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Country House (Period Unassigned)

Site Name Poyntzfield

Classification Country House (Period Unassigned)

Alternative Name(s) Ardoch; Poyntzfield House

Canmore ID 14532

Site Number NH76SW 18

NGR NH 71067 64259

Datum OSGB36 - NGR


Ordnance Survey licence number 100057073. All rights reserved.
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Administrative Areas

  • Council Highland
  • Parish Resolis
  • Former Region Highland
  • Former District Ross And Cromarty
  • Former County Ross And Cromarty

Archaeology Notes

NH76SW 18 71067 64259.

The present mansion,which dates from 1757, is locally said to occupy the site of an earlier house; portions of two late 17th-century dormer window-pediments are preserved in the garden.

RCAHMS 1979, visited June 1979

Grooves recessed into walls of southeast bedroom on first floor were presumably intended to take battens for panelling; they are however distinguishable from the more recent battens which are spaced differently. Rounded openings were revealed by removal of harling during repairs to W wall of W wing in May 1990; owners stated that original arched openings were revealed in both wings.

Information from Dr J Close-Brooks to RCAHMS, May 1990.


Publication Account (1995)

This charming 18th-century house is a more modest affair than the great mansions of Foulis and Dunrobin, and it is representative of other laird 's houses on the east coast and a few on the west. It was built in 1720 as a two-storey house with wings and heightened to three storeys in 1757 when a new room was added above the stair tower. The latter date is on the corbel heads below a tiny pediment on the west front. Once known as Ardoch, it was formerly the seat of the Gordons of Ardoch, but later belonged to the Munros in the late 18th century and was renamed Poyntzfield, when a Munro married a Poyntz heiress. Its partial resemblance to Foul is Castle (no. 34), also a Munro house, is curious, and one wonders if the pediment, and the view room on top of the tower, were incorporated in deliberate imiation of the other house.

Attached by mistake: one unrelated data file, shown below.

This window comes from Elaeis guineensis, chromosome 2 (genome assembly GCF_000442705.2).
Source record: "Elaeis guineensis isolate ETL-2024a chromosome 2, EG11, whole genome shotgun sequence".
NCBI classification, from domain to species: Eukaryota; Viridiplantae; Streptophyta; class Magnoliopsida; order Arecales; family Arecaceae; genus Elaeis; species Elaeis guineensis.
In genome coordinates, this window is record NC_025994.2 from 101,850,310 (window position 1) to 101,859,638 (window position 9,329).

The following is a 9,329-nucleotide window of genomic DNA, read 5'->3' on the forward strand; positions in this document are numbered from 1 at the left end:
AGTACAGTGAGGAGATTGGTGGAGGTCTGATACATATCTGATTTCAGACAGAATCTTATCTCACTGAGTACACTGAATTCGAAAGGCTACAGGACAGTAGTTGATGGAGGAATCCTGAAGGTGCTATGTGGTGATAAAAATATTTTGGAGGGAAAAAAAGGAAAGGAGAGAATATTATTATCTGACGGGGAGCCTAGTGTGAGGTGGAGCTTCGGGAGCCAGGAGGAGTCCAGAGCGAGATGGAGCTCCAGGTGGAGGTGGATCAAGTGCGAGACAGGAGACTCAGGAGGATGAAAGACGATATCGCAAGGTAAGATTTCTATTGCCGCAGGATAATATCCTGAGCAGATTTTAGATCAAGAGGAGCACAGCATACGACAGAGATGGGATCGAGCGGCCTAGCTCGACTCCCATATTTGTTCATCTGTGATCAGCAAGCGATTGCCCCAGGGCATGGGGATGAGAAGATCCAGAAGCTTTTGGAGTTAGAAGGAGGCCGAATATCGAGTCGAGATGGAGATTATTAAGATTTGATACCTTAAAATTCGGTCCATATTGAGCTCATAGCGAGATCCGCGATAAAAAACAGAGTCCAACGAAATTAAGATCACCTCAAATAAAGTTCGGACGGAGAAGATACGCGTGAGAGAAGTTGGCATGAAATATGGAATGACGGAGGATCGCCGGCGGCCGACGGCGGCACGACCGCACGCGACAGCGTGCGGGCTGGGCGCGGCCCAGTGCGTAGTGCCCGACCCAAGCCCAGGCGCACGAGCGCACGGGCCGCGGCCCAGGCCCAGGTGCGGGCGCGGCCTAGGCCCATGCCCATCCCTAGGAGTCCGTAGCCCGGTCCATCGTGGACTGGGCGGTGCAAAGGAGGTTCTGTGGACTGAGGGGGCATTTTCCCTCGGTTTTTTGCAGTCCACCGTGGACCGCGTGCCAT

Poyntzfield has a main block of three storeys with two lower wings forming a courtyard in front, and is harled and painted . At the back is an octagonal stair tower, the view room at the top having an attractive ogee-domed slate roof. A drawing-room with decorative plaster frieze and an angled bay was added in the late 18th century; this is now the dining- room. Outside the front door are two carved stone pediments, formerly above former windows, one dated 1673, which have come from some other house.

There are two old sundials in the garden, one either side of the house. Along the north drive is a simple one-storey mill building with the crowstepped miller's house beside it. There is a herb nursery in the walled garden, open all year, from which the back of the house can be seen.

Information from ‘Exploring Scotland’s Heritage: The Highlands’, (1995).


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